Right now, I am drawing realistic detailed human cartoon characters for my video game (For example, like XCOM Chimera’s character portraits, but full-body pictures), but am unhappy with how many hours it takes to create each character.

I’ve looked up how to draw faster, and learned that to get faster, I need to practice drawing within a time limit but I want to do so without sacrificing quality.

It would be helpful for me to know how long it takes for professionals/experts to draw realistic human cartoon characters so I have a tangible time limit goal to aim towards.

I understand that professionals work under time constraints and that there is a range between artists. I am asking: what realistic time limit(s) (or range of time limits) do professional artists set for them when they are creating characters for their employers?

For a drawing that is:

  • digital
  • fully-colored
  • fully-detailed (including clothing, buttons, details etc.)
  • picture of the whole body (not just torso)
  • realistic (For example, XCOM Chimera's portraits)
  • used for cutout animation in a video-game

How long does it take experts for:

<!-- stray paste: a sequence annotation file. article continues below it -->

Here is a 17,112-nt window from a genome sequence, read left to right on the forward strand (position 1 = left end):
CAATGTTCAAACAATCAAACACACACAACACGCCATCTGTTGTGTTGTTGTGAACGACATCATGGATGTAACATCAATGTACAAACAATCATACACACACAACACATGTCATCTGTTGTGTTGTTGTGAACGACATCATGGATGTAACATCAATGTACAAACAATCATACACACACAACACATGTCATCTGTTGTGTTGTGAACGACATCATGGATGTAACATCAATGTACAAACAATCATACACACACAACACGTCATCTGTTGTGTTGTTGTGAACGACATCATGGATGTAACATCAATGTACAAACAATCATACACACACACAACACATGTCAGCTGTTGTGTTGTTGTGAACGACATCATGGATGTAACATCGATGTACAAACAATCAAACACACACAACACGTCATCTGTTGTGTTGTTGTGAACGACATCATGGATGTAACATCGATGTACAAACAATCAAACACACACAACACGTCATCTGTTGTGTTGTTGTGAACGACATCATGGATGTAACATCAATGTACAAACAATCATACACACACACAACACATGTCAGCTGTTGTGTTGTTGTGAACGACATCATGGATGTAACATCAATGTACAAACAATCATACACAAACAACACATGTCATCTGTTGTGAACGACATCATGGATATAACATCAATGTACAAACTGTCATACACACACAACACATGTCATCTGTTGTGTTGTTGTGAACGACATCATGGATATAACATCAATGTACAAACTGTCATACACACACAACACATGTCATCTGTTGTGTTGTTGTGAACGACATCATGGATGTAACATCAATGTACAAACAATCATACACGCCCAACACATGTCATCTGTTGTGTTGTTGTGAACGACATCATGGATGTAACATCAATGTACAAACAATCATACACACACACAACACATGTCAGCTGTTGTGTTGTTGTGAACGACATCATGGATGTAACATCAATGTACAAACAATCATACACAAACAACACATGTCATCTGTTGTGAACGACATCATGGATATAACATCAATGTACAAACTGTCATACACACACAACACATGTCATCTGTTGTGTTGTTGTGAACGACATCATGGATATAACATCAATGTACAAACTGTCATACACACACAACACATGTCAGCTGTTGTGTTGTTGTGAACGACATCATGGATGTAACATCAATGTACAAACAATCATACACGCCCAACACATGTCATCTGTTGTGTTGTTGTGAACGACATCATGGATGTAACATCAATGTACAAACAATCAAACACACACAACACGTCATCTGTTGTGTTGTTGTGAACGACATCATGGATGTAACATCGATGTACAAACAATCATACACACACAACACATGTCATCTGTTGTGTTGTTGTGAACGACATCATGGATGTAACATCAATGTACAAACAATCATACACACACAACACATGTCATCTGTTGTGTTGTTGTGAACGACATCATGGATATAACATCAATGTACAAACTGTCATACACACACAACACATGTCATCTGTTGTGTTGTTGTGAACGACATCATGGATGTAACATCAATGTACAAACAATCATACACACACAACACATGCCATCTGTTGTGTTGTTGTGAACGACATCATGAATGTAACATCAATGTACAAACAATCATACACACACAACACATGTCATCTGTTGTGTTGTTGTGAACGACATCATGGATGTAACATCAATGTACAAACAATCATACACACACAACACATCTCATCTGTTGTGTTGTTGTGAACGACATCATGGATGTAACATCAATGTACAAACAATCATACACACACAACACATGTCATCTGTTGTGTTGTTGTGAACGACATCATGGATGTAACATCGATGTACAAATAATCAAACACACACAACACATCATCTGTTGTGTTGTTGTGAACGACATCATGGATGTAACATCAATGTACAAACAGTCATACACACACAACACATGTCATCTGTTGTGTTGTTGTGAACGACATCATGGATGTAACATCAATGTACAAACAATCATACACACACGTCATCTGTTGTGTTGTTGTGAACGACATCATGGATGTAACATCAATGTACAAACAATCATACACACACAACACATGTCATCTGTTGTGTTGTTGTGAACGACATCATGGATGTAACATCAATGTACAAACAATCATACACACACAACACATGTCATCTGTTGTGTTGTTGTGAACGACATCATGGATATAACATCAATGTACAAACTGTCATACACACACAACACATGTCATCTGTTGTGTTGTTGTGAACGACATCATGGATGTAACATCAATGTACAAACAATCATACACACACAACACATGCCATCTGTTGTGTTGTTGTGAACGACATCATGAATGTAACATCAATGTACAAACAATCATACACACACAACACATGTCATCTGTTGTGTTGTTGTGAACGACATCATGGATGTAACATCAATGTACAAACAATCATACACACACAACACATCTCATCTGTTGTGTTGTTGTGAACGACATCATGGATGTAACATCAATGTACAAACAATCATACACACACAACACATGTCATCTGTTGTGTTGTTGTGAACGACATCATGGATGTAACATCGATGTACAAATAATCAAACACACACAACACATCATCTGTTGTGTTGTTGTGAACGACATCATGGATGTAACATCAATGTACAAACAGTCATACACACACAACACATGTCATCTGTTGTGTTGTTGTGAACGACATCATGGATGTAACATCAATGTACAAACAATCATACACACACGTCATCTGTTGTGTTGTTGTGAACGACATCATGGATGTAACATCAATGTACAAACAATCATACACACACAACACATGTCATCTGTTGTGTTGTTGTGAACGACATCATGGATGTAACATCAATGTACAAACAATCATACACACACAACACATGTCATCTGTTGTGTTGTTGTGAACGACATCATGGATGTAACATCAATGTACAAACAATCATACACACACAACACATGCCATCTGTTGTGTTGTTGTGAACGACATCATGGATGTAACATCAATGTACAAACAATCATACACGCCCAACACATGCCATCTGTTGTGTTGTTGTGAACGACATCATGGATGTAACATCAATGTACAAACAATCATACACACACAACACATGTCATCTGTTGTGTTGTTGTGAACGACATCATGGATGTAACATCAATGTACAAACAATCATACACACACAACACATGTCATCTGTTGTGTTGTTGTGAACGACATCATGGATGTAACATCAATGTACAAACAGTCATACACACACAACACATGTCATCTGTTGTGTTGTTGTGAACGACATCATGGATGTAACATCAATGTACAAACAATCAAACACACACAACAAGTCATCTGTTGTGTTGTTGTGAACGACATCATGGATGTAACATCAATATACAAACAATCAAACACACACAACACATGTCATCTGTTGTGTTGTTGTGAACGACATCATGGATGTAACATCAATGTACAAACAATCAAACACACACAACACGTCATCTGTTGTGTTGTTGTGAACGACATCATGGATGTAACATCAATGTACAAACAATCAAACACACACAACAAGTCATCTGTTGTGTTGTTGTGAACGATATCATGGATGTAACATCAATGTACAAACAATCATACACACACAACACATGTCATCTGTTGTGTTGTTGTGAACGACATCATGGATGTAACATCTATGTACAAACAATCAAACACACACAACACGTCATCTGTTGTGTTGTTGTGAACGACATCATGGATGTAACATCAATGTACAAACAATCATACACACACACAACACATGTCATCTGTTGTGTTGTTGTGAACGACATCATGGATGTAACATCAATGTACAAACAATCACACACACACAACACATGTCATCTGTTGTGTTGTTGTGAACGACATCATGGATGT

• Each whole character?

  • The 3 main sections:

    • Each face?

    • Each body’s top half?

    • Each body’s bottom half?

  • Any additional suggestions on speeding up drawing while minimizing sacrificing quality are also welcome. Thank you!

  • Seaside/carnival caricaturist, 3 minutes, Roy Lichtenstein 18 months.
    – Tetsujin
    Commented Dec 22, 2022 at 19:16
  • Realistically, the time it takes anyone to do anything is really never an accurate estimation for anyone else. Everyone gets faster with practice and some people simply work faster inherently.
    – Scott
    Commented Dec 22, 2022 at 20:22
  • Thank you both for your comments. Hopefully, the more I practice, the faster I can get, though as Tetsujin states, it depends on the quality/style I am aiming towards. Happy Holidays. Commented Dec 23, 2022 at 3:08

1 Answer 1


I am not answering the main question. This is opinion based.

Depends on the style, experience, size, technique, or skills, among a ton of other things I can think of. Is the character new? Is it of the same style of the artist? How dynamic are the poses? and a big etc.

I can only give you a few tips.

Prepare a 3D model, to give you the pose, framing and basic shading. It does not need to be detailed.

Prepare custom paletes. Limit the number of colors you use.

Prepare some gallery of assets. Brushes? Grids? Palettes? Poses?

And the final tip. Do not compare yourself to other people. Compare yourself to what and how are you doing today and compare it to what you did yesterday.

  • Thank you for the advice! Commented Dec 23, 2022 at 2:54

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